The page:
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This is a rather old topic: Are setters and getters good or evil?

My question here is: do compilers in C++ / D / Java inline the getters and setter?

To which extent do the getters/setters impact performance (function call, stack frame) compared to a direct field access. Besides all the other reasons for using them, I would like to know whether they are supposed to affect the performance besides being a good OOP practice.

Thanks!

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getters() and setters() are more prevalent in Java than C++. Though they exist the style of C++ makes the use of getters and setters not as relavant as in Java. The reason they happen more in Java is because of reflection and the need to get member objects out ofa bigger construct while using reflection (this happens a lot while streaming). –  Loki Astari Jul 10 '09 at 16:34
1  
You should code for human readability and clarity first. Then if there's a performance issue worry about optimization. –  Steve Kuo Jul 10 '09 at 17:40
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10 Answers 10

up vote 17 down vote accepted

It depends. There is no universal answer that is always going to be true.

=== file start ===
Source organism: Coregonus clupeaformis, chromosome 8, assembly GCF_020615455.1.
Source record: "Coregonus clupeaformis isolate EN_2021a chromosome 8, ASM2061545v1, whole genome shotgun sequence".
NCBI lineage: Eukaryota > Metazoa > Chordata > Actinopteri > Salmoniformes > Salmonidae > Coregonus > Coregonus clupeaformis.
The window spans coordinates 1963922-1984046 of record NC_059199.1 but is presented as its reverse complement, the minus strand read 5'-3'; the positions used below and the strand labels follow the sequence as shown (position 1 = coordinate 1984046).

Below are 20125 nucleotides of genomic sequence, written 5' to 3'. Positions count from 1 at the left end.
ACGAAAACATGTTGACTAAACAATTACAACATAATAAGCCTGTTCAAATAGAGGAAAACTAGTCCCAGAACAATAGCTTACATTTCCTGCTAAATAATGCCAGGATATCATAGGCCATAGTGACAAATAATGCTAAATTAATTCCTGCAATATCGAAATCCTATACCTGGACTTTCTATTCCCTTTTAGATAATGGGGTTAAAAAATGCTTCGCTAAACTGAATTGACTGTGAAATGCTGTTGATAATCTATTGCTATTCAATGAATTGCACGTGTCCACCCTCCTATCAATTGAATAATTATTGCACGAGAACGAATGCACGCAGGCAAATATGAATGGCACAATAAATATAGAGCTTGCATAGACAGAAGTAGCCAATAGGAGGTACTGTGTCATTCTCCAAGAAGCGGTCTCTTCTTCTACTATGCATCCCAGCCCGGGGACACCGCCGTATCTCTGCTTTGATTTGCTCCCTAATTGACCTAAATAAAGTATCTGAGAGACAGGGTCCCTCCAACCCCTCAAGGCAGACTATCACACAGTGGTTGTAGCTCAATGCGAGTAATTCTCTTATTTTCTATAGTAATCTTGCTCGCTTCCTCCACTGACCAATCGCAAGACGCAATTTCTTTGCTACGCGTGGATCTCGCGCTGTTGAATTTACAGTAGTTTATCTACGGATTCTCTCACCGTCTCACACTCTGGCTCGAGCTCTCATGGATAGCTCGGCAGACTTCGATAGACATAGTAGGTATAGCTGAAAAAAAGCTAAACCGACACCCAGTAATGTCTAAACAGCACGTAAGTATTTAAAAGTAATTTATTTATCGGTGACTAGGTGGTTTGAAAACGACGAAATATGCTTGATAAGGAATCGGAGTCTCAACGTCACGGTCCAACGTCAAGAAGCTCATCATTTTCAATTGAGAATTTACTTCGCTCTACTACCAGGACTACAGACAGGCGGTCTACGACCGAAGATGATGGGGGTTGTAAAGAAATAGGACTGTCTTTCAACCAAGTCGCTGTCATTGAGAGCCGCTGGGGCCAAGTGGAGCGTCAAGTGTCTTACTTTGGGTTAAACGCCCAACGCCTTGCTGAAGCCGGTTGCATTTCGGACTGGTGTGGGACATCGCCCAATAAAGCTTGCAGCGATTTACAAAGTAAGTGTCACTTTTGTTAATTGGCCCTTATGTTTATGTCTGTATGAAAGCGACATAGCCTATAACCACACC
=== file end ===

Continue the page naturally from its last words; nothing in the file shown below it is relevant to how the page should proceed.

In Java, the JIT compiler will probably inline it sooner or later. As far as I know, the JVM JIT compiler only optimizes heavily used code, so you could see the function call overhead initially, until the getter/setter has been called sufficiently often.

In C++, it will almost certainly be inlined (assuming optimizations are enabled). However, there is one case where it probably won't be:

// foo.h
class Foo {
private:
  int bar_;

public:
  int bar(); // getter
};

// foo.cpp
#include "foo.h"

int Foo::bar(){
  return bar_;
}

If the definition of the function is not visible to users of the class (which will include foo.h, but won't see foo.cpp), then the compiler may not be able to inline the function call.

MSVC should be able to inline it if link-time code generation is enabled as an optimization. I don't know how GCC handles the issue.

By extension, this also means that if the getter is defined in a different .dll/.so, the call can not be inlined.

In any case, I don't think trivial get/setters are necessarily "good OOP practice", or that there are "all the other reasons for using them". A lot of people consider trivial get/setters to 1) be a sign of bad design, and 2) be a waste of typing.

Personally, it's not something I get worked up about either way. To me, for something to qualify as "good OOP practice", it has to have some quantifiable positive effects. Trivial get/setters have some marginal advantages, and some just as insignificant disadvantages. As such, I don't think they're a good or bad practice. They're just something you can do if you really want to.

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Good answer. I've written code like this in the past... –  alvatar Jul 10 '09 at 15:12
    
You are right about trivial getters/setters... there are are arguments in both directions. Personally they feel like they flatten interfaces, which is nice. On the other hand cluttering the code with them is clearly a bad sign. –  alvatar Jul 10 '09 at 15:34